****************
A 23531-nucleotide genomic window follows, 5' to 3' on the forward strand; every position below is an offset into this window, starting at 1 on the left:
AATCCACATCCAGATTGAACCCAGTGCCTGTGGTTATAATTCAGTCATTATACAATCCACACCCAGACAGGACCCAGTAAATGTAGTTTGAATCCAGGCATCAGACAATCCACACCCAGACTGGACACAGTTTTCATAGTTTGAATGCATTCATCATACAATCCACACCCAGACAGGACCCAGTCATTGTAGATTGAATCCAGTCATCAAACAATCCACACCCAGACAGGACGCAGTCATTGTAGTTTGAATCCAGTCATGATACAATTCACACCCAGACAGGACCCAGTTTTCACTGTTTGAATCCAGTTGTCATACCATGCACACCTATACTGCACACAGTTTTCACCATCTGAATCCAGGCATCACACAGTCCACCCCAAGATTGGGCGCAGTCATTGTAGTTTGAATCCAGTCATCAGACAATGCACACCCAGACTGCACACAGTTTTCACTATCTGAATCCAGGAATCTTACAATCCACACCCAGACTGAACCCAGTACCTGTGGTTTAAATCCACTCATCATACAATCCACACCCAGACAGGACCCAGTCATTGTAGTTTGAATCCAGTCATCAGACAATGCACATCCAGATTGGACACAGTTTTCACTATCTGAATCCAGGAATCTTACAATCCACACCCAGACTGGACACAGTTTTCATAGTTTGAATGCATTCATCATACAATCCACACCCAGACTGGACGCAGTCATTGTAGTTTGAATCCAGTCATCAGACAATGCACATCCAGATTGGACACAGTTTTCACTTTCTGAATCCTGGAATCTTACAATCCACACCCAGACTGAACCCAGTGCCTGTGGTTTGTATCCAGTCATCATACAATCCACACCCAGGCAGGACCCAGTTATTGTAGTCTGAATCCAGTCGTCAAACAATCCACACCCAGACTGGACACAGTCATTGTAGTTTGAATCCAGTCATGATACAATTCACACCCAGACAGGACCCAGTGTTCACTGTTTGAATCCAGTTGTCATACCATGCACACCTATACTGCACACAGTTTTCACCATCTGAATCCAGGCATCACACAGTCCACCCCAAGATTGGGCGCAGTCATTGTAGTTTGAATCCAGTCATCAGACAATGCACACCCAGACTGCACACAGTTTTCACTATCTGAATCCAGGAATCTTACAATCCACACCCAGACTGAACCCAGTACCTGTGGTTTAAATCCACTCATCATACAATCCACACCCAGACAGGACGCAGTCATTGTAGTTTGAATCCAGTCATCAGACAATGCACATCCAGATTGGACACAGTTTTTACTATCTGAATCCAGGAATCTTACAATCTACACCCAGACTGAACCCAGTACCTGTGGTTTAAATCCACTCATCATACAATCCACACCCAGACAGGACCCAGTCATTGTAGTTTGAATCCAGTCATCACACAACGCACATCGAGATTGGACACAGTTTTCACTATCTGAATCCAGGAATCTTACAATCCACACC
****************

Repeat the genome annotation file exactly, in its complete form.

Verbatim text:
A 23531-nucleotide genomic window follows, 5' to 3' on the forward strand; every position below is an offset into this window, starting at 1 on the left:
AATCCACATCCAGATTGAACCCAGTGCCTGTGGTTATAATTCAGTCATTATACAATCCACACCCAGACAGGACCCAGTAAATGTAGTTTGAATCCAGGCATCAGACAATCCACACCCAGACTGGACACAGTTTTCATAGTTTGAATGCATTCATCATACAATCCACACCCAGACAGGACCCAGTCATTGTAGATTGAATCCAGTCATCAAACAATCCACACCCAGACAGGACGCAGTCATTGTAGTTTGAATCCAGTCATGATACAATTCACACCCAGACAGGACCCAGTTTTCACTGTTTGAATCCAGTTGTCATACCATGCACACCTATACTGCACACAGTTTTCACCATCTGAATCCAGGCATCACACAGTCCACCCCAAGATTGGGCGCAGTCATTGTAGTTTGAATCCAGTCATCAGACAATGCACACCCAGACTGCACACAGTTTTCACTATCTGAATCCAGGAATCTTACAATCCACACCCAGACTGAACCCAGTACCTGTGGTTTAAATCCACTCATCATACAATCCACACCCAGACAGGACCCAGTCATTGTAGTTTGAATCCAGTCATCAGACAATGCACATCCAGATTGGACACAGTTTTCACTATCTGAATCCAGGAATCTTACAATCCACACCCAGACTGGACACAGTTTTCATAGTTTGAATGCATTCATCATACAATCCACACCCAGACTGGACGCAGTCATTGTAGTTTGAATCCAGTCATCAGACAATGCACATCCAGATTGGACACAGTTTTCACTTTCTGAATCCTGGAATCTTACAATCCACACCCAGACTGAACCCAGTGCCTGTGGTTTGTATCCAGTCATCATACAATCCACACCCAGGCAGGACCCAGTTATTGTAGTCTGAATCCAGTCGTCAAACAATCCACACCCAGACTGGACACAGTCATTGTAGTTTGAATCCAGTCATGATACAATTCACACCCAGACAGGACCCAGTGTTCACTGTTTGAATCCAGTTGTCATACCATGCACACCTATACTGCACACAGTTTTCACCATCTGAATCCAGGCATCACACAGTCCACCCCAAGATTGGGCGCAGTCATTGTAGTTTGAATCCAGTCATCAGACAATGCACACCCAGACTGCACACAGTTTTCACTATCTGAATCCAGGAATCTTACAATCCACACCCAGACTGAACCCAGTACCTGTGGTTTAAATCCACTCATCATACAATCCACACCCAGACAGGACGCAGTCATTGTAGTTTGAATCCAGTCATCAGACAATGCACATCCAGATTGGACACAGTTTTTACTATCTGAATCCAGGAATCTTACAATCTACACCCAGACTGAACCCAGTACCTGTGGTTTAAATCCACTCATCATACAATCCACACCCAGACAGGACCCAGTCATTGTAGTTTGAATCCAGTCATCACACAACGCACATCGAGATTGGACACAGTTTTCACTATCTGAATCCAGGAATCTTACAATCCACACC